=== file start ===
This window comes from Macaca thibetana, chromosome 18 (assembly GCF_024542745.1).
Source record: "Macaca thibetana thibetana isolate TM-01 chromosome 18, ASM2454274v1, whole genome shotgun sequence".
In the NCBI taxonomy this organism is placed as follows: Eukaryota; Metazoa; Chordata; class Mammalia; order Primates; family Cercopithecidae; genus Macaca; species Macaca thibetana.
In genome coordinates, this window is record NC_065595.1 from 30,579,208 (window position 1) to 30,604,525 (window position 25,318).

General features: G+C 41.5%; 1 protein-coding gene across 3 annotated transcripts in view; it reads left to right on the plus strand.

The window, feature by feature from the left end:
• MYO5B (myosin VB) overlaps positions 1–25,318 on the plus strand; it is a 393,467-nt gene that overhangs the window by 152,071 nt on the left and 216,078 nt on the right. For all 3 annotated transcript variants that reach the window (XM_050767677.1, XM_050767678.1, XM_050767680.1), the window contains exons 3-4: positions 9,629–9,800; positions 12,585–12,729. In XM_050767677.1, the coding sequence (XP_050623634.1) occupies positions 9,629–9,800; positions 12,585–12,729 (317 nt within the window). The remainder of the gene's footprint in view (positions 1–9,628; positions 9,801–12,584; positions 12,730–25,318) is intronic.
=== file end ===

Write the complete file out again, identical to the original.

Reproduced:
This window comes from Macaca thibetana, chromosome 18 (assembly GCF_024542745.1).
Source record: "Macaca thibetana thibetana isolate TM-01 chromosome 18, ASM2454274v1, whole genome shotgun sequence".
In the NCBI taxonomy this organism is placed as follows: Eukaryota; Metazoa; Chordata; class Mammalia; order Primates; family Cercopithecidae; genus Macaca; species Macaca thibetana.
In genome coordinates, this window is record NC_065595.1 from 30,579,208 (window position 1) to 30,604,525 (window position 25,318).

General features: G+C 41.5%; 1 protein-coding gene across 3 annotated transcripts in view; it reads left to right on the plus strand.

The window, feature by feature from the left end:
• MYO5B (myosin VB) overlaps positions 1–25,318 on the plus strand; it is a 393,467-nt gene that overhangs the window by 152,071 nt on the left and 216,078 nt on the right. For all 3 annotated transcript variants that reach the window (XM_050767677.1, XM_050767678.1, XM_050767680.1), the window contains exons 3-4: positions 9,629–9,800; positions 12,585–12,729. In XM_050767677.1, the coding sequence (XP_050623634.1) occupies positions 9,629–9,800; positions 12,585–12,729 (317 nt within the window). The remainder of the gene's footprint in view (positions 1–9,628; positions 9,801–12,584; positions 12,730–25,318) is intronic.